On the subject of labor communications, Greenhouse draws this conclusion.

Unions also need to do a better job communicating. Many unions are headed by shrewd tacticians who do a fine job wrestling with management at the bargaining table but do far less well conveying labor’s message on television or to the public, or even to workers in their industry. To get labor’s message across — and, importantly, to attract and inspire young workers (and to obtain TV and radio bookings) — every national union should appoint a smart, appealing young spokesperson or policy director. If union presidents fear that this person will eclipse them in the public eye, that’s a risk that must be taken to do what’s best for the nation’s workers.

Let’s carry on the conversation in person. See you in D.C. in November.

Meet Public News Service

ILCA invites members to get to know Public News Service, a wire service that distributes stories about workers and unions. Here’s a video introduction.

PNS is sharing the following message with ILCA members.

If you’re planning media outreach as part of your election and legislative communications, consider becoming a member of Public News Service. As a newswire for public interest news, PNS has over 20 years of experience working with local media outlets around the country to produce the news, rooted in solid journalistic ethics, that reaches a wide audience who is far beyond the traditional “choir” of progressive advocates.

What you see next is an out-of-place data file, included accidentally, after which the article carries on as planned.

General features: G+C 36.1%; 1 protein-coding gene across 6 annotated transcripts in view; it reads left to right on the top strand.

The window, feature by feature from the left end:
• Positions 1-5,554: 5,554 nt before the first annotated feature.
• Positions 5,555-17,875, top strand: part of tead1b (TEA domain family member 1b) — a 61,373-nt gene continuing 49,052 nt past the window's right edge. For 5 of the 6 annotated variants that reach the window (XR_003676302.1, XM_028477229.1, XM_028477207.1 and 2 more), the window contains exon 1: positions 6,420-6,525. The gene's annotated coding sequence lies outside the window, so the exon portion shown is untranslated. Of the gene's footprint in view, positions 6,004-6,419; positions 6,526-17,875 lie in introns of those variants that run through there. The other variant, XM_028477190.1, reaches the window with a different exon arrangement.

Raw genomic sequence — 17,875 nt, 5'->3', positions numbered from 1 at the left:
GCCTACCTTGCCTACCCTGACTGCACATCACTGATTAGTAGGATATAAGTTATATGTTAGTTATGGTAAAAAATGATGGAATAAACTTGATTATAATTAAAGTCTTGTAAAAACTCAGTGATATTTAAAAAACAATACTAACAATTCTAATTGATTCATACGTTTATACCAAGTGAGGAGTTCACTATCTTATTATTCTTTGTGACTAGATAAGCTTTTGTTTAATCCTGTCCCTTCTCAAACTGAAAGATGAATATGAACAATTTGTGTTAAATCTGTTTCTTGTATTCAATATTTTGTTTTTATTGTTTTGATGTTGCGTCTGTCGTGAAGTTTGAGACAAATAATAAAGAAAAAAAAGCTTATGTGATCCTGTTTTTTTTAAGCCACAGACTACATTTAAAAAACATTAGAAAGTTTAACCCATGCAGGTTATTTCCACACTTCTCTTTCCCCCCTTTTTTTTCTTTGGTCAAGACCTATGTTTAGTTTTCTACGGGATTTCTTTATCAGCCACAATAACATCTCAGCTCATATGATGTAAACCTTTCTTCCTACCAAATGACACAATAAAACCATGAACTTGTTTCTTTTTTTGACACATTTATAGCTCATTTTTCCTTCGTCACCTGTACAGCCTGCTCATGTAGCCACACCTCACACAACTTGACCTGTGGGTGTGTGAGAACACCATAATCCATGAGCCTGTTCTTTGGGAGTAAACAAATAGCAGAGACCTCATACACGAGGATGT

Currently PNS reaches over seven million people a day on AM talk radio, Christian broadcasting, top-of-the-hour FM drive-time across music genres, and community broadcasters, as well as local newspapers, TV stations, and online/mobile. PNS has the expertise and desire to tell your stories and move the public narrative towards positive change. PNS manages independent news services in 37 states. PNS stories can be distributed statewide, regionally, or nationally.

PNS members are organizations – NGOs, unions, foundations, and social enterprises – and individuals that “fund a beat,” covering critical issues that receive too little coverage, lifting up often marginalized voices, and making greater journalistic breadth available to broadcasters and publishers on any platform. On a day-to-day basis, producers link with hundreds of grassroots organizations who keep PNS informed on a cross-cutting range of social justice, environmental, and economic issues. PNS members pitch stories on their beat, or PNS producers reach out to members with ideas.

If you’re interested in learning more about becoming a Public News Service member, contact Josh Wise, Director of Business Development, at or (952) 818-5474.

May Day 2019

Thanks to our member Chicago Federation of Labor for posting this May Day video to social media. Produced by Trades Union Congress across the pond, it’s 1:24 of time well spent today. See also the accompanying TUC blog post.